Dangers of Neglecting Safety in Vaccine and Drug Trials
Lessons from Some Tragic Episodes

Bharat Dogra

Recently in the Philippines there were a series of indictments, public protests and legal actions when as many as around 600 children were reported to have died after the administration of dengvexia vaccine which was supposed to protect them from dengue. An investigation was announced by the Public Attorney’s Office and the controversial vaccine was banned in the Philippines.

There have been several other recent examples of grave harm being caused by neglect of safety aspects in the hurried introduction or trials of vaccines and drugs in developing countries. Similar public outrage led by local doctors was earlier caused in Kenya as hidden infertility agents were found to have been placed in vaccines meant for entirely different purposes. In a paper titled ‘HCG found in WHO Tetanus Vaccine in Kenya raises concern in Developing World’ John Oller of University of Lousiana and three co-authors wrote, “Published research shows that by 1976 WHO researchers had conjugated tetanus taxoid (TT) with human chorionic gonadotropia  (HCG) producing ‘birth-control’ vaccine . Conjugating TT with HCG causes pregnancy hormones to be attacked by the immune system. Expected results are abortions in females already pregnant and/or infertility in recipients not yet impregnated. Repeated inoculations prolong infertility.” The authors then described how several Kenyan doctors had exposed and opposed this, using several lab tests to collect evidence.

Depo-Provera, a dangerous injectable progesterone contraceptive was widely spread by strong campaigns for use in Africa and also elsewhere for use particularly by poor women of color. In the course of these efforts serious side effects were often ignored, including blood-clots in arms, legs, lungs and eyes, stroke, higher risk of HIV and breast cancer and much else. Why should a contraceptive with so many hazards be used at all and why was its use concentrated on poor and black women, critics asked in anger. Finally, it led to a large number of drug recalls and legal cases.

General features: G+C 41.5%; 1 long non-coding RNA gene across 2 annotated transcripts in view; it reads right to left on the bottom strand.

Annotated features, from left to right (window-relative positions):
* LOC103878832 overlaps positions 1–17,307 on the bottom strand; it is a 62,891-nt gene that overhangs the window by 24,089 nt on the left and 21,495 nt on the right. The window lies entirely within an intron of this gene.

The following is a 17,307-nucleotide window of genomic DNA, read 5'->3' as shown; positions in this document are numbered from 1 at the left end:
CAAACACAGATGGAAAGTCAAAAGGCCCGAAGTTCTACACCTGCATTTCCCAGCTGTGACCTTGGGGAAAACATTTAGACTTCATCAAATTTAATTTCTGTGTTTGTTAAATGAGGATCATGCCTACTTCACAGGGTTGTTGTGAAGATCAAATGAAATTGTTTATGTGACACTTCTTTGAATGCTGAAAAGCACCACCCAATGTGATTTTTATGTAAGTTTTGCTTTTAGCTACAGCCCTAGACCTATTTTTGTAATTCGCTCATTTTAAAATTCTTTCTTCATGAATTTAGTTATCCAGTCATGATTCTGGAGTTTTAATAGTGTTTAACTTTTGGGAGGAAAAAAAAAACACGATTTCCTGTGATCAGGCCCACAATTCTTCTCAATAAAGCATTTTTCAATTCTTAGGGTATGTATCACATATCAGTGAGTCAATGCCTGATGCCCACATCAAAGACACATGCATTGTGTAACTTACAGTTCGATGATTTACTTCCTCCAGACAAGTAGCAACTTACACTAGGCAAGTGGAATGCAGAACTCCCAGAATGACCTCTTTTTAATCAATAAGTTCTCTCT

The phase 3 trials of an experimental malaria vaccine in Africa led to reports of deaths of nearly 150 children and very adverse side effects (including seizures and febrile convulsions) for many more. Again, introduction of Manafricavac vaccine to preventing meningitis in sub-Saharan Africa led to at least 40 children out of 500 developing paralysis. Local newspapers screamed that African were being used as guinea pigs. A report from a village Gouro in Chad said that following the large-scale attack of paralysis suffering children had been removed to a bigger hospital and ministers and officials visited the village to hush up matters.

Explaining the reasons behind the proliferation of various vaccine trials in developing countries, a widely-discussed research paper published in the Annual Survey of International Law 2017 by Sharmeen Ahmed ( titled Human Rights Violations in Health Care Provisions and the Effectiveness of Current Measures) says, “ The cost of new drug development in the US is about $5.8 billion. Ninety per cent of the cost of new drug development is incurred in Phase 3 clinical trials required by the Food and Drug Administration (FDA) in the USA and similar agencies in Europe. In Phase 3 clinical trials tests are administered to human subjects to monitor side-effects and confirm treatment. As a result of the regulating requirements to conduct costly clinical trials in the US and Europe, the relocation of these trials to developing countries with emerging markets where regulatory regimes are laxer, and less costly (takes place).”

It is clear from this that to cut costs more trials may be shifted to developing countries and so it is very important to increase vigilance and improve and strictly implement regulations relating to safety issues in such trials.

The author is a freelance journalist who has been involved with several social movements.

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May 26 2020

Bharat Dogra

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